What actually is BIA measurement and what does it tell me about my health?
BIA measurement is on many people's lips right now, but what does it actually mean and what results can one expect?
A medical measurement method for determining body composition
Bioelectrical impedance analysis uses an electrical resistance measurement to determine the composition of the body and to provide information about one's state of health, nutritional status, and risk of a diet-related illness.
Compared to classical measurement methods, such as the BMI (body mass index) and calipometry (measuring the thickness of subcutaneous tissue), BIA measurement enables a significantly more differentiated analysis of one's health. For this reason, it has become established as a recognised medical measurement method that is of great importance in nutritional medicine, especially in cases of obesity and diseases of lipid metabolism, but also in the field of sports.
The prerequisites for an accurate measurement and analysis of the data are a professional set of scales that are medically approved, a software program that aggregates and visualises the data, and, of course, a specialist who can explain the measurement results.
A harmless measurement method
The measurement is fast and harmless. Only a very weak electrical pulse, which cannot be felt, is passed through the body (AC 0.8 mA at 50kHz). Based on the different flow resistances of musculature and body fat, conclusions can be drawn as to the percentage of water in the body.
Exception: The procedure may not be performed on people who wear a pacemaker or have other electrical implants. The procedure is equally unsuitable for pregnant women.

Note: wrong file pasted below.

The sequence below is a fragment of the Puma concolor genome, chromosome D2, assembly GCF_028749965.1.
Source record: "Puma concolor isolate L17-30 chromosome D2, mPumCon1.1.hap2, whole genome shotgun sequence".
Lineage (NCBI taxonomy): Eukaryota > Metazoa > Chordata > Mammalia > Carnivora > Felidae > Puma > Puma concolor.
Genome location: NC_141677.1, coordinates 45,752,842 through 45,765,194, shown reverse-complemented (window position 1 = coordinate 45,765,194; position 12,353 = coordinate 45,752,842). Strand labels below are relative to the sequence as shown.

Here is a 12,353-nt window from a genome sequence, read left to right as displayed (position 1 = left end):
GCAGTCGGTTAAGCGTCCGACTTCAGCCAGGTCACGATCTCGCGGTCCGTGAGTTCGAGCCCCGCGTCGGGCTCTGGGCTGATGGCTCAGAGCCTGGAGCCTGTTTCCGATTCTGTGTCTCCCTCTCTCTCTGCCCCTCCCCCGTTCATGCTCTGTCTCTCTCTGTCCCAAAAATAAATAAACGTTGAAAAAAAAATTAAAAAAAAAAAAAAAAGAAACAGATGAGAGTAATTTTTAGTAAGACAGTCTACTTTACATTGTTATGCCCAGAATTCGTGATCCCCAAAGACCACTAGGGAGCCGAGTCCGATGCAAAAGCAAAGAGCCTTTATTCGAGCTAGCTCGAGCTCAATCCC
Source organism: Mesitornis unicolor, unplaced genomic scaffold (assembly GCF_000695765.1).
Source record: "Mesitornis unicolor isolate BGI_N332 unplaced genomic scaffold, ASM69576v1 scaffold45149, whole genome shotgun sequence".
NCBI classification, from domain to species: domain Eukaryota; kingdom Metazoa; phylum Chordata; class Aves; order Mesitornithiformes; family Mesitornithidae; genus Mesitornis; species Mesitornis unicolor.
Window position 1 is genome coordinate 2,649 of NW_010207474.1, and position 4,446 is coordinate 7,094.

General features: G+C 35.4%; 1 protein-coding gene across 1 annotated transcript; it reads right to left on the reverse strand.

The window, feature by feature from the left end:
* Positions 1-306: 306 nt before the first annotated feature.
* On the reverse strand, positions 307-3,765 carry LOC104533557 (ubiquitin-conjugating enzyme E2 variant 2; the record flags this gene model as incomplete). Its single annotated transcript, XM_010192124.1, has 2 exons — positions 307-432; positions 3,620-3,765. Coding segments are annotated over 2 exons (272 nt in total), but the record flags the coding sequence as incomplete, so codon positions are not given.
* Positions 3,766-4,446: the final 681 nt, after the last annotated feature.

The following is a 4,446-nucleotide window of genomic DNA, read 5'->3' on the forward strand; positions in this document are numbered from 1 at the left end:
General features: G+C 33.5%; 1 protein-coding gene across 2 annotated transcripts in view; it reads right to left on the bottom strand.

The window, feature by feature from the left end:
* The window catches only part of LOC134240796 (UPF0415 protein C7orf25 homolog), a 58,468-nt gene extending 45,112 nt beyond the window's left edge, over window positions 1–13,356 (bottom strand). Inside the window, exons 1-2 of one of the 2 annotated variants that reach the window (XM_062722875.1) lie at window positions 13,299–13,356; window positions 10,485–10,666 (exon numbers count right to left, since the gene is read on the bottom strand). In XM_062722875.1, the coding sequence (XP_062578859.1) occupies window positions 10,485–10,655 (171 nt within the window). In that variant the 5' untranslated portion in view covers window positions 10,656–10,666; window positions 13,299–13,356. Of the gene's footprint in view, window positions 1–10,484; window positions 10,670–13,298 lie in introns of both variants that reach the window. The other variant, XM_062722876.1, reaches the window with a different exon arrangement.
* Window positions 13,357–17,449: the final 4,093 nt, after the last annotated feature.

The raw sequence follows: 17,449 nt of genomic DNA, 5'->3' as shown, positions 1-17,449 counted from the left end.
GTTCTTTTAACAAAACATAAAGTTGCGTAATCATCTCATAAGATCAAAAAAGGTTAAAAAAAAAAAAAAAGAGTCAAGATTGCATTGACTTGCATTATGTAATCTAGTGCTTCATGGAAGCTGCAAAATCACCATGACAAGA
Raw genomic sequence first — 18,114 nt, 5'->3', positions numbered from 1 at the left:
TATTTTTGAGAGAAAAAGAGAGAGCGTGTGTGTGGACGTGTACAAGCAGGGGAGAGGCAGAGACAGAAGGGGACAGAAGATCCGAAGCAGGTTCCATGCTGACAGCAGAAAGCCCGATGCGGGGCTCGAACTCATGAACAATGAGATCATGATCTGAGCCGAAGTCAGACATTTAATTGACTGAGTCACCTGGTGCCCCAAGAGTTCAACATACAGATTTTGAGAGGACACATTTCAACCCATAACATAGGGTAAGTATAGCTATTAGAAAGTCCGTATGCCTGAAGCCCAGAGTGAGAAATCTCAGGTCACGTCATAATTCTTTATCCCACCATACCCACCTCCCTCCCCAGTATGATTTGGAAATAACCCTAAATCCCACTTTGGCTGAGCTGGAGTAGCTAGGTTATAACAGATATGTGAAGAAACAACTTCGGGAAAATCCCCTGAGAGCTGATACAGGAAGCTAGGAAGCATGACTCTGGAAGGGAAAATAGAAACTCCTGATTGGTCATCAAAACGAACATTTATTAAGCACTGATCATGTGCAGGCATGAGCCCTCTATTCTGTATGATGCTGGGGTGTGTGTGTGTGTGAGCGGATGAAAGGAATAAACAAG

Body composition measurement data
A BIA measurement provides data for evaluating body fat, including abdominal fat surrounding the internal organs, muscle mass, skeletal muscle mass, bodily water, basal metabolic rate and BMI. The interpretation of these values is always related to total body weight, height, gender and age.
Initial medical history and measurement at intervals for monitoring progress
One-time measurement serves as a nutrition-based health check-up where, in addition to total weight, determination of fat percentage, relative abdominal fat and the fat distribution pattern, in particular, reveal important statements about one's state of health. One's muscle mass percentage illustrates one's current fitness level. These fine diagnostics make it possible to make a relatively accurate statement about one's personal basal metabolic rate level, which is an important basis for any type of nutritional programme. Progress monitoring is a good tool for checking whether the patient is actually losing fat mass during a reduction diet, or a disproportionate amount of muscle mass – a common problem that occurs mainly with lopsided diets and inadequate accompanying training to build muscle. For athletes, too, a repeated BIA measurement is advantageous, in order to optimise and adapt the content of one's training.
Sauna sessions and heavy meals before the measurement lead to inaccurate results
The balance of water in the body is subject to natural fluctuations, which are enhanced by certain activities as well as food and fluid intake. You should therefore follow the following recommendations: do not consume any alcohol or visit a sauna for 12 hours (better 24 hours) beforehand, do not workout for at least 6 hours beforehand, do not eat any heavy meals or drink large amounts for at least 2 hours before the measurement.